Caravaggio-Bernini. Baroque in Rome is an exhibition of more than seventy masterpieces by Caravaggio, Bernini and their contemporaries. The paintings and sculptures are on loan to the Rijksmuseum in Amsterdam from museums and private collections around the world.
Throughout the Protestant Reformation, the statue was prohibited. The Protestants believed that true faith could do without art. Paintings and sculptures were removed from the churches, but during the Catholic-Reformation, the counter-offensive that the Catholic Church started later in the sixteenth century, the image had an important role to play. The Romans were again effusively using art as a publicity tool. Realism was stepped up to make the proposed saints and other apostolic figures look real. The drama was also staged, so that the viewer was affected the other way by the propensity of the imagined story. Even in Holland, Catholic art made a deep impression. Without Caravaggio (1571-1610) no Utrecht caravaggists, and without caravaggists no Rembrandt. In the Rijksmuseum, the temple of seventeenth-century Dutch painting, there is now an exhibition devoted to the art that was made at the same time in Rome, the beating heart of the Counter-Reformation. The museum collaborated with the Kunsthistorisches Museum in Vienna, where Caravaggio – Bernini: Baroque was already seen in Vienna last autumn. The title of the exhibition makes it directly clear that painting (Caravaggio) and sculpture (Bernini) were on equal terms in Rome of the seventeenth century and are therefore presented in a mixed manner.
Both Caravaggio and Bernini demarcated the dramatic realism of the early Roman Baroque in their personal mediums of painting and sculpture. This display is the first to focus on the two artists together; it correspondingly looks at their influence on contemporaries such as Guido Reni and Artemisia Gentileschi. Devoted jointly to Michelangelo Merisi da Caravaggio (1571-1610) and Gian Lorenzo Bernini (1598-1680), this thunderous display has set out to explain why the baroque age was so transformative, and why these two mouthy presences were its key players.
The young Caravaggio arrived in Rome from Milan in around 1592, and by the middle of the decade he had already begun to create awe and amazement in Rome – as much for his dissolute lifestyle as for his art. In his depiction of a ‘Boy bitten by a Lizard’, he captures the sudden shock of pain with an awareness of immediacy unrivaled by his contemporaries – an early example of the high pitch of anguish and drama for which Roman baroque painting would soon become famous throughout Europe. The boy starts back in alarm as a lizard concealed among succulent cherries sinks its teeth deep into his finger. His red, full lips pout in pain. He has a flower in his hair and wears loose, easily removed robes. In his distress, his shoulder is exposed and catches the light. Few painters have so influenced the course of art. The naturalist turn in 17th-century painting begins with him and was emulated by everyone. The excesses of emotion that are replicated with the extremes of light and dark that Caravaggio achieves with his characteristic, heightened chiaroscuro. With the exquisite realism that caused his contemporaries to call him ‘the unique imitator of nature’, Caravaggio communicates raw suffering as an experience at once horrifying and beautiful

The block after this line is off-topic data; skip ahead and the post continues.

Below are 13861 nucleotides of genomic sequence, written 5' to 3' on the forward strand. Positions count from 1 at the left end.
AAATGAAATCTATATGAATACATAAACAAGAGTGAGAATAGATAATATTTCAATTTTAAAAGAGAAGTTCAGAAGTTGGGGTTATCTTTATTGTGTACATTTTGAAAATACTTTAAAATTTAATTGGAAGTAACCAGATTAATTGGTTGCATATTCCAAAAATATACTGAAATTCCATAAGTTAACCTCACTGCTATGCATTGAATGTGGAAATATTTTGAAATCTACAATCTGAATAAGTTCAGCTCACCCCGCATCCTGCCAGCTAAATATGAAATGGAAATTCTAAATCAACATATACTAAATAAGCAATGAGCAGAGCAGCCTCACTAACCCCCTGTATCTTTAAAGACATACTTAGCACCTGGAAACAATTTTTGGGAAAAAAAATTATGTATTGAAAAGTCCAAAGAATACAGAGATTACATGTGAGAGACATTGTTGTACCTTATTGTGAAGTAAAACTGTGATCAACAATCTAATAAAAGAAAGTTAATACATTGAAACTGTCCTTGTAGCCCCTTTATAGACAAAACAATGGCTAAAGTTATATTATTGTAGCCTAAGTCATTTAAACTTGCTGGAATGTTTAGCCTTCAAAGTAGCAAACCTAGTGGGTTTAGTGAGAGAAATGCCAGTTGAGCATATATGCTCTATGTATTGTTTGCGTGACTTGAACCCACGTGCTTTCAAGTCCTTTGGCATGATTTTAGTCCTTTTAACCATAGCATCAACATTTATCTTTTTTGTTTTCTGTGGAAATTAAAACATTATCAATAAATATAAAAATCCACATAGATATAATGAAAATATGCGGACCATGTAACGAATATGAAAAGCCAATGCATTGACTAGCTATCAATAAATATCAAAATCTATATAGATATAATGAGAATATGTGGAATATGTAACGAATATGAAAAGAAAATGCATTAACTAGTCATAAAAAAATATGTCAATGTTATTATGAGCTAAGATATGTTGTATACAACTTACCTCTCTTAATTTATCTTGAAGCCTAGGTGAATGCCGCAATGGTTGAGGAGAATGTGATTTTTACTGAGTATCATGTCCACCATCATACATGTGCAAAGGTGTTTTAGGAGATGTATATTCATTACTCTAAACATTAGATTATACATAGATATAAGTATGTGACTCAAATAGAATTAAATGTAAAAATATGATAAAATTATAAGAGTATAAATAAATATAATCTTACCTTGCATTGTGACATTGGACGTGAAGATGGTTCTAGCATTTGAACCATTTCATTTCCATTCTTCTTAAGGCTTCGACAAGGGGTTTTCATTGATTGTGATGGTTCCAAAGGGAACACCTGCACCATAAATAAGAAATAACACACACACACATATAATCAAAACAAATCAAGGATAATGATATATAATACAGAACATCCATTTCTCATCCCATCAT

Pope Urban VIII once said to Gian Lorenzo Bernini ‘You were made for Rome and Rome for you.’ Born in Naples in 1598, he moved with his family to the Eternal City in 1606, by which time Caravaggio’s extravagant dramatic realism had made him the most famous artist in the city. Under the patronage of Cardinal Scipione Borghese, Bernini developed a sculptural style that also sought to express heightened emotion through grand gestures; this early sculpture shows St Sebastian at the moment of his martyrdom, pinioned to a tree and pierced with arrows.
Like Caravaggio, Bernini grew a reputation for psychological realism that no other sculptor could contest with. By the 1630s his fame had spread throughout Europe, bringing him royal commissions from the courts of Modena, France and England. In his portrait bust of ‘Cardinal Richelieu’, the sharp features of the French king Louis XIII’s chief minister combine with the soft folds of his clothing to imbue the figure with a sense of gravity.
Bernini’s ‘Medusa’ is not portrayed as a defeated figure but rather as a living monster which suggests this work was his humorous take on the classical myth- producing a stone version of a living creature that turns people to stone. Certain features of her face and general voluptuousness reveal the decision of the great sculptor to interpret the myth according to his own vision. Bernini’s Medusa also conveys passion, emotion and the humanity of the moment rather than the monstrous aspects of Medusa treated by artists and sculptors hitherto.
Caravaggio – Bernini: Baroque in Rome provides a noble idea of how stories were articulated in the past, how affections were depicted during the Counter-Reformation – through precious works of art from all over the world. In addition to the intensified realism, there is the amplified drama. Great feelings are conveyed in marble and oil paint.
The exhibition Caravaggio- Bernini: Baroque in Rome is on display until June 7th in the Rijksmuseum, Amsterdam.